How to Bridge the Gap Between Fast Fashion and Sustainable Fashion
How to Bridge the Gap Between Fast Fashion and Sustainable Fashion

The fashion industry has experienced multifarious transformations while having more resilience and the ability to handle challenges. In this era, the industry is also returning to growth as new digital frontiers, technological advances, and changes in customer preferences become the norm. The fashion customer base today has a variety of choices at their fingertips, and they have become more informed, impatient, and volatile in terms of their purchases. Their purchases now include thorough online research while seeking current trends, optimum product quality, and a brand's manufacturing ethic. Moreover, they expect to get delivery of their products at their doorsteps within a few hours.

In accordance with that, the competition has also become tough while the demand-supply process has become fast-paced. These new behavior patterns of consumers have paved the path for fast fashion, where production is based on the response to upcoming trends. However, due to the changing market demands, the manufacturing standards are changing, as the customers are preferring sustainability from the brands. Therefore, fashion manufacturers and brands need to rethink and re-angle the ways to amalgamate fast fashion and sustainability in their production schema in order to stay responsive to market trends and create a positive consumer impact.

Fast Fashion and Sustainable Fashion: Can They Co-Exist?

In every industry, consumers are the most significant part of the ecosystem, as they have the buying power in their hands. Consumers are now becoming more aware of the impact of fast fashion on the environment and are demanding more sustainable methods. As a result, shopping habits are undergoing a paradigm shift, while manufacturing processes are changing as well. Although it seems that fast fashion and sustainable fashion cannot tie knots. However, building a bridge between them is the need of the hour.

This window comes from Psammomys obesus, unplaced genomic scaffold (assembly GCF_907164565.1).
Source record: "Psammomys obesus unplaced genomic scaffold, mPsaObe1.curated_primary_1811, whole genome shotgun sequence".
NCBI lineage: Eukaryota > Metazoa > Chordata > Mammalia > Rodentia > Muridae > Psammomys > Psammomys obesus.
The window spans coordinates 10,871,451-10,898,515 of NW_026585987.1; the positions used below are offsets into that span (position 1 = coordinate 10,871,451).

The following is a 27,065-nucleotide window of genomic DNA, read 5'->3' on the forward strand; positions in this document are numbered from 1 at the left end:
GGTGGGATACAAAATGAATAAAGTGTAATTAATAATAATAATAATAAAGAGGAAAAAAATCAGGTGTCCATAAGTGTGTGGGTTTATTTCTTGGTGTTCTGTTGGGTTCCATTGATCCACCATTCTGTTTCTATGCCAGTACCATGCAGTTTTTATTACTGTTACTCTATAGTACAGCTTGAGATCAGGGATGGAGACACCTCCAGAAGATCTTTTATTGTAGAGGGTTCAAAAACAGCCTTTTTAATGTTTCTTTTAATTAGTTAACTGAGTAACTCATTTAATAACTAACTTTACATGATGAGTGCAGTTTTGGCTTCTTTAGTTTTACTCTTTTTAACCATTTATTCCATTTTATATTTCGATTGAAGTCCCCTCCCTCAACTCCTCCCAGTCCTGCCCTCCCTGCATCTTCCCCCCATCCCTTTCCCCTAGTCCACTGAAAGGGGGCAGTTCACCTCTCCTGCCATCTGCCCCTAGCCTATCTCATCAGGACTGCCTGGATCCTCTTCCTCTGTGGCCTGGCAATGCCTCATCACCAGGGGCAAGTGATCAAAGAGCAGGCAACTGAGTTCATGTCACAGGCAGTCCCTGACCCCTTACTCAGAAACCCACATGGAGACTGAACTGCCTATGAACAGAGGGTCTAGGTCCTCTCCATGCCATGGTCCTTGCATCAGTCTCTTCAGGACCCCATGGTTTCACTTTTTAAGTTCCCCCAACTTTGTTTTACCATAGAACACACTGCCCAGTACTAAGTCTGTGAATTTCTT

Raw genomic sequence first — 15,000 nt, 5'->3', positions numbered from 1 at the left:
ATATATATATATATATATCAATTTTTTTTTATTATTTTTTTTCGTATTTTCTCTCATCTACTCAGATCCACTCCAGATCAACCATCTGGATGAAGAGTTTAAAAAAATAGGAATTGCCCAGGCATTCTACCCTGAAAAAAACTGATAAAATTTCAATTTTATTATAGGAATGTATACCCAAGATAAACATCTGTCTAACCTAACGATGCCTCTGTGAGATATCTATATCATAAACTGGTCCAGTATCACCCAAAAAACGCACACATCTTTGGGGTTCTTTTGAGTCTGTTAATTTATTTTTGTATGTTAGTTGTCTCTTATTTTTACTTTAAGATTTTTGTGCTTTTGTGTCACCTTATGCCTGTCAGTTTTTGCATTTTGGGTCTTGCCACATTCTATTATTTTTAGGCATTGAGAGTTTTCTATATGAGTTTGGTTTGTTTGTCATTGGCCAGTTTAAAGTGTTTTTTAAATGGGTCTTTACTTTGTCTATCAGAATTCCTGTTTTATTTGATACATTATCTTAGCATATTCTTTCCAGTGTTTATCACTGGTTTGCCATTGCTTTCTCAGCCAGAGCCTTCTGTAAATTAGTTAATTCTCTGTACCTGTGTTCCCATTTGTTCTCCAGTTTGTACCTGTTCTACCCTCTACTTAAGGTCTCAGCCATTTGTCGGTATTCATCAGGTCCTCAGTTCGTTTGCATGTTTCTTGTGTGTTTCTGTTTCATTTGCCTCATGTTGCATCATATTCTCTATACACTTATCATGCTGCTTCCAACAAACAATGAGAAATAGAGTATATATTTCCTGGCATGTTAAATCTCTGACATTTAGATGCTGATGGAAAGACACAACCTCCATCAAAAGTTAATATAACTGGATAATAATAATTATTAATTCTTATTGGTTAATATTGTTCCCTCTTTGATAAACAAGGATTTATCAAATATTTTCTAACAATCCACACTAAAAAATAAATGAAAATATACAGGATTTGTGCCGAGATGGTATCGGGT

It is to be noted that the idea of sustainable fashion does not overshadow or shame fast fashion. In a way, it improves the techniques of fast fashion in terms of being more environmentally friendly and ethical. It is nearly impossible to discard the concept of fast fashion on a universal scale. Today, the fast fashion industry is considered among the top polluting domains; however, the coexistence of sustainable fashion and fast fashion can bring about a huge change. By only switching to recycled materials and natural fibers, the industry can help decrease its carbon footprint over the coming years. These little steps can be powerful in the long run and can positively influence climatic conditions. What fashion brands must do is stay concrete with their sustainability plans and follow best practices to go green. Moreover, they also need to allow customers to adapt to this change.

In terms of sustainability, the fashion industry is moving in the right direction. Nevertheless, it is still taking time to see a visible change at a rapid pace. Fast fashion is almost the opposite of sustainable fashion, but companies have to figure out how to cope with market changes while adhering to sustainability practices. Let us delve into some of the methods that would bridge the gap between sustainable fashion and fast fashion.

Consider the Circular Fashion

In the traditional setting, the fashion industry follows a linear model that includes design, manufacturing, finished product, consumption, and disposal. This method usually does not have a scope for recycling or reusing resources at any stage and thus results in excess wastage. The global fashion industry generates this waste, which is responsible for 10 percent of greenhouse gas emissions. Therefore, as the best sustainability practice, circular fashion must be considered.